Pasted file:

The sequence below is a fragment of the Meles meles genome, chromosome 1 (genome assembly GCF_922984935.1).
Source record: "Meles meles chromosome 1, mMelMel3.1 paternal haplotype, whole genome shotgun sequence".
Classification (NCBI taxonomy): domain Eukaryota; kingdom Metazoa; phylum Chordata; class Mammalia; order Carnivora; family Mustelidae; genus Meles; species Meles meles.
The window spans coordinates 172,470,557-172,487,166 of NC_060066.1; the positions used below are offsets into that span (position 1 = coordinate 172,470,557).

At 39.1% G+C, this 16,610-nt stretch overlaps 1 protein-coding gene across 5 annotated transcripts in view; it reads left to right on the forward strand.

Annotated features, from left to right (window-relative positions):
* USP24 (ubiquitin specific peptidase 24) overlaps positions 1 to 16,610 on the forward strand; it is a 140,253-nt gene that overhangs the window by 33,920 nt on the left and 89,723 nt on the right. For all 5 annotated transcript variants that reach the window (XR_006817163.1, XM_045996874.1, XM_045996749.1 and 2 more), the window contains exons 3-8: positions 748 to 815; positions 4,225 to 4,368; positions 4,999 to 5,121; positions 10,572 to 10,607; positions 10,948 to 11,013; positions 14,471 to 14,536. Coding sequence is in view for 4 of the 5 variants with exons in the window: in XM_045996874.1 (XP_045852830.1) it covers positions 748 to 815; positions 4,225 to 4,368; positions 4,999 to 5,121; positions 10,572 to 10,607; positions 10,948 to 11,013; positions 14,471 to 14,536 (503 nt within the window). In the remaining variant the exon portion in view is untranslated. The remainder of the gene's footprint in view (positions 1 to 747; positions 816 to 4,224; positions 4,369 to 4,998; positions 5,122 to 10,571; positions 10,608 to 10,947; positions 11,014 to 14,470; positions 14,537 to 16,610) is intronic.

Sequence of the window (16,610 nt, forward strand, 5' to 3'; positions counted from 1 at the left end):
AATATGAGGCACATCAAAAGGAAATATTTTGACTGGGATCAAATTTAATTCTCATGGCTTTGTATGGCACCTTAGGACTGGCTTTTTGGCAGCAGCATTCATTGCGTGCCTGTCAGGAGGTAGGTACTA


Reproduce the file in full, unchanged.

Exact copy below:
The sequence below is a fragment of the Meles meles genome, chromosome 1 (genome assembly GCF_922984935.1).
Source record: "Meles meles chromosome 1, mMelMel3.1 paternal haplotype, whole genome shotgun sequence".
Classification (NCBI taxonomy): domain Eukaryota; kingdom Metazoa; phylum Chordata; class Mammalia; order Carnivora; family Mustelidae; genus Meles; species Meles meles.
The window spans coordinates 172,470,557-172,487,166 of NC_060066.1; the positions used below are offsets into that span (position 1 = coordinate 172,470,557).

At 39.1% G+C, this 16,610-nt stretch overlaps 1 protein-coding gene across 5 annotated transcripts in view; it reads left to right on the forward strand.

Annotated features, from left to right (window-relative positions):
* USP24 (ubiquitin specific peptidase 24) overlaps positions 1 to 16,610 on the forward strand; it is a 140,253-nt gene that overhangs the window by 33,920 nt on the left and 89,723 nt on the right. For all 5 annotated transcript variants that reach the window (XR_006817163.1, XM_045996874.1, XM_045996749.1 and 2 more), the window contains exons 3-8: positions 748 to 815; positions 4,225 to 4,368; positions 4,999 to 5,121; positions 10,572 to 10,607; positions 10,948 to 11,013; positions 14,471 to 14,536. Coding sequence is in view for 4 of the 5 variants with exons in the window: in XM_045996874.1 (XP_045852830.1) it covers positions 748 to 815; positions 4,225 to 4,368; positions 4,999 to 5,121; positions 10,572 to 10,607; positions 10,948 to 11,013; positions 14,471 to 14,536 (503 nt within the window). In the remaining variant the exon portion in view is untranslated. The remainder of the gene's footprint in view (positions 1 to 747; positions 816 to 4,224; positions 4,369 to 4,998; positions 5,122 to 10,571; positions 10,608 to 10,947; positions 11,014 to 14,470; positions 14,537 to 16,610) is intronic.

Sequence of the window (16,610 nt, forward strand, 5' to 3'; positions counted from 1 at the left end):
AATATGAGGCACATCAAAAGGAAATATTTTGACTGGGATCAAATTTAATTCTCATGGCTTTGTATGGCACCTTAGGACTGGCTTTTTGGCAGCAGCATTCATTGCGTGCCTGTCAGGAGGTAGGTACTA